Tag Archives: Aaron Ly

Exclusive preview of tonight’s RIPPER STREET with Aaron Ly

Season 2 – Episode 1: Pure as the Driven
Feb 22 – 9:00PM – EST – BBC AMERICA
FEB 23 – 12:00AM – EST – BBC AMERICA

Writer/historian Damian Michael Barcroft talks exclusively with the actor/fight performer and choreographer, Aaron Ly who stars in tonight’s episode of RIPPER STREET…

AA_ripperstreet_390x220_s2_ad_01Damian: Thank you very much for speaking with me Aaron. It’s a real privilege and I’m going to be very careful about what questions to ask because I’ve seen you in the first episode and you’re a bit scary – do you promise not to beat me up?

Aaron: Now that depends on what you ask, only kidding.  It is a pleasure to speak with you too.

D: Aaron, you’ve already accumulated quite an impressive list of screen credits: Skyfall, World War Z and The Fast & Furious 6 to name but a few and you haven’t even been in the business that long have you?

A: No not long.  Many of my credits have come from my ability as a fight performer.  There are also not that many oriental actors who have trained in both acting and martial arts.

D: You were raised in a family of martial artists, what particular fighting styles do you practice?

A: I originally trained in traditional kung fu, and more westernised arts like boxing and kick boxing. But these days I practice no specific fighting style, when I train I practice non telegraphed striking from a relaxed state and interception using a wooden dummy.

D: Which martial artists have you found most inspiring, I believe there was a particularly significant encounter when you were seventeen?

A: I find inspiration from all styles of martial arts but I think it is up to the unique individual to find what is useful to them and make it theirs.  Yes, in my teens I met an old Wing Chun teacher, he opened my eyes to a more scientific approach to martial arts.  He taught me the forms but more importantly, he taught me how to forget the forms and make my movements instinctive.

D: Can you tell me about the influence Bruce Lee had on you as a child?

A: To the surprise of many, as a child, not much. It was only as a young adult did he really influence me after reading his literature.  His training and philosophy on life really affected me. His books took me years to read because every time I came across an idea I applied it to my own training before I read any more.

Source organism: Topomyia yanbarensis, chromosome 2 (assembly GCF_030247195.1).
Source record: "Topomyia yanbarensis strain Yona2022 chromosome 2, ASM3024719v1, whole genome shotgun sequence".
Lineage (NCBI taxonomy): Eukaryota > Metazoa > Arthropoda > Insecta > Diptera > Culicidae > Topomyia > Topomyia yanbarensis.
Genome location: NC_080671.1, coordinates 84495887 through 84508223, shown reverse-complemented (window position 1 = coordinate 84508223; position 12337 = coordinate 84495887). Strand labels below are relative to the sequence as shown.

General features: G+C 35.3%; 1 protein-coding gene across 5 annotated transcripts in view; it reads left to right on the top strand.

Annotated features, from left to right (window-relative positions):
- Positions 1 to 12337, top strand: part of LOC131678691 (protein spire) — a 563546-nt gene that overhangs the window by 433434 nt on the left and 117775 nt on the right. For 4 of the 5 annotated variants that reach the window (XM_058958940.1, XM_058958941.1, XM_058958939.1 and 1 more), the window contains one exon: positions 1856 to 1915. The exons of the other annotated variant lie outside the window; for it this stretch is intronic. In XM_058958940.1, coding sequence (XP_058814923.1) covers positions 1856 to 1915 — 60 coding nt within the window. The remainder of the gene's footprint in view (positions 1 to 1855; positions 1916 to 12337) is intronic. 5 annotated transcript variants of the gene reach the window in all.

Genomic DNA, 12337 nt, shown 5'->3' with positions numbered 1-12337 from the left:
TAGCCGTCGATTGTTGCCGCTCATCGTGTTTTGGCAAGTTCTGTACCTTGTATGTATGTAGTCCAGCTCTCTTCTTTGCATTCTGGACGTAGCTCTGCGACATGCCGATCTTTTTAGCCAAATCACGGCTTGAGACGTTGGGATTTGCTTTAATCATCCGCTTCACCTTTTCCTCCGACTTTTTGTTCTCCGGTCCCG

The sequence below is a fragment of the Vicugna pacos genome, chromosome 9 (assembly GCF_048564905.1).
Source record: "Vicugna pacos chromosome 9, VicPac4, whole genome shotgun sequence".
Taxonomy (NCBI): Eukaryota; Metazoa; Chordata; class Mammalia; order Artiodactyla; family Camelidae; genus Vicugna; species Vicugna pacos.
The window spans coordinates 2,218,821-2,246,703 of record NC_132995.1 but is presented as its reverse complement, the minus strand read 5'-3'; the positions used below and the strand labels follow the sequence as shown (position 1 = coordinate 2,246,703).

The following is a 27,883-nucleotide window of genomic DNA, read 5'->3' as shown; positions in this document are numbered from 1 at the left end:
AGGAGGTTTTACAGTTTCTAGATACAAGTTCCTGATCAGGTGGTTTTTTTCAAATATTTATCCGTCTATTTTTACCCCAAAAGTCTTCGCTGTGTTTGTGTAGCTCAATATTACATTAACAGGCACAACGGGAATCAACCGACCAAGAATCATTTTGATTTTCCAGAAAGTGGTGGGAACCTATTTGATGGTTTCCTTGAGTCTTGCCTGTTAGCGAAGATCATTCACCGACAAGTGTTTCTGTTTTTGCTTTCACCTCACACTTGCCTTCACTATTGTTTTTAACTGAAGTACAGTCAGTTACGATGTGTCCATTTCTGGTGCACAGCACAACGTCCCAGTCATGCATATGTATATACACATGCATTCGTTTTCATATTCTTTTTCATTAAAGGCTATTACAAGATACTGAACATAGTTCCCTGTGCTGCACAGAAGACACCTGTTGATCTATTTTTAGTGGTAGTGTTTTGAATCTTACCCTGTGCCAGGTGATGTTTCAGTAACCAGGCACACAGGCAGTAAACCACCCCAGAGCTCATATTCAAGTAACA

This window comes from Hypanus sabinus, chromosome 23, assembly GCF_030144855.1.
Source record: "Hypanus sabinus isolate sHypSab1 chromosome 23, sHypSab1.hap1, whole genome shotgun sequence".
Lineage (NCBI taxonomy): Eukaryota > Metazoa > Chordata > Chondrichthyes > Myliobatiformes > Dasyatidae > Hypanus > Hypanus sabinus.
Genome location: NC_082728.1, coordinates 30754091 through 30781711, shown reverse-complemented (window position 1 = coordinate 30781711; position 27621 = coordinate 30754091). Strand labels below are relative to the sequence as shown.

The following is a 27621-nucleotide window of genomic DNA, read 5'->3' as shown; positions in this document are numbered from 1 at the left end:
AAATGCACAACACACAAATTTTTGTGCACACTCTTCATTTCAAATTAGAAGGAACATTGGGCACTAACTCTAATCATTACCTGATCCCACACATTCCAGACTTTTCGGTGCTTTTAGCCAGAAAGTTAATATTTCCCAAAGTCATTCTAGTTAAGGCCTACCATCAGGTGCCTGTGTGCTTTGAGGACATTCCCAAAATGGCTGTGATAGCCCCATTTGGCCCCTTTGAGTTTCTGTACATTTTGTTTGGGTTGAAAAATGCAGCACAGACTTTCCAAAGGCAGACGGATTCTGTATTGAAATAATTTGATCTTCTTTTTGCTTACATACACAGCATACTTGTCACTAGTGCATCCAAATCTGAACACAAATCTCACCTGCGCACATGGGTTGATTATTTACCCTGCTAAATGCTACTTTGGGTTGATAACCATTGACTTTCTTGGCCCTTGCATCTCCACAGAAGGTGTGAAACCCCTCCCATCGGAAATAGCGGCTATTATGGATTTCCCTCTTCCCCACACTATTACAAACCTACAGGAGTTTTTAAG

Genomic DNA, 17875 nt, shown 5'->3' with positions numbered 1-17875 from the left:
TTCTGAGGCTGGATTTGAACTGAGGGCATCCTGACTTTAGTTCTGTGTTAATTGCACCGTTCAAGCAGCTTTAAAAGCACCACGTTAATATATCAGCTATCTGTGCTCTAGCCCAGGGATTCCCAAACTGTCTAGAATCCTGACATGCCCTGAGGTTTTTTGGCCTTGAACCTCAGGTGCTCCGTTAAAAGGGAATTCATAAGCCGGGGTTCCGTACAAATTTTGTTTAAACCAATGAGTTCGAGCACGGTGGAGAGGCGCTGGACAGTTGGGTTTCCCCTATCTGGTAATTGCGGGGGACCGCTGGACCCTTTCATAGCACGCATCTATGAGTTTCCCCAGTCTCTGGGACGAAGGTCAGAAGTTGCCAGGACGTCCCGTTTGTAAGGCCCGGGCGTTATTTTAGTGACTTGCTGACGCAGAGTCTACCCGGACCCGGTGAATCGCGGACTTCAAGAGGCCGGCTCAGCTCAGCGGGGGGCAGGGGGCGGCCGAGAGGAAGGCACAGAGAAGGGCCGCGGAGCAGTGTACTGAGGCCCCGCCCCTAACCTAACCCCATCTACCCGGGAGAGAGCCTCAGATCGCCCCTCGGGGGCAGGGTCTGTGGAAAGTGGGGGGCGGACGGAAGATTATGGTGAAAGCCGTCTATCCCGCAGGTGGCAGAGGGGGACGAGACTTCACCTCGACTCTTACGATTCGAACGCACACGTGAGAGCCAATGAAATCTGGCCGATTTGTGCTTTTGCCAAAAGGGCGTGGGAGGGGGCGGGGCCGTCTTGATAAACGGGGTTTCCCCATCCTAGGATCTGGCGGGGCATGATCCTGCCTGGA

D: I understand that you are very passionate about Hong Kong cinema – I was wondering which particular films and actors you admire?

A: There are so many, where do I start!  I’m a great fan of early films of Chow Yun Fat, Leslie Cheung and Andy Lau.  In terms of action films; Jackie Chan, Jet Li and Donnie Yen are my heroes.

D: On the subject of fighting, do you sometimes sit in a restaurant or bar and look round and think, “Yeah, I could take anyone of these guys”?

A: No, not like that.  But I have a habit of visualizing people attacking me when I walk past them in the street.  So it’s more like, “What if this guy strikes me at this distance, can I intercept?”

D: It must be cool though to know you could take care of yourself should you ever run into trouble?

A: Martial Arts is more of a way of life now, sounds cheesy I know.  But there is an art in training, for striking or defending, and it is expressing this art which inspires me to train. So I never think of it like that.

D: Seriously though, there are many angry kids out there who have channelled their frustrations into things like martial arts and have found a real sense of peace and self worth. Have you found this to be the case in your experience?

A: To a certain extent, yes.  When times are tough I always turn to my training, because your training will never betray you; whatever amount you put in, you get back in results.

D: Is it true that you were quite shy as a child yourself?

A: Yes, I was quite the introvert and didn’t have many friends.  Spent most my time with martial arts and watching movies.

D: I believe your parents wanted you to get a regular job as oppose to pursuing a career in film and television?

A: Yes, I guess most Chinese parents of my generation were like that.  They wanted me to be a doctor or accountant.

D: In 2010 you decided to pursue your dream of becoming an actor – what prompted such a drastic life change?

A: I always had a dream of becoming an actor, but that was almost shunned upon in my community. In 2010 I was at that point in my life where I needed to decide what I ultimately wanted in life; if I was to give up everything to pursue this dream or forever forget about it.

Aaron Ly as Wong King-Fai and Kunjue Li in tonight's 'Ripper Street'

Aaron Ly as Wong King-Fai and Kunjue Li in tonight’s ‘Ripper Street’

D: How did you come to be cast in Ripper Street?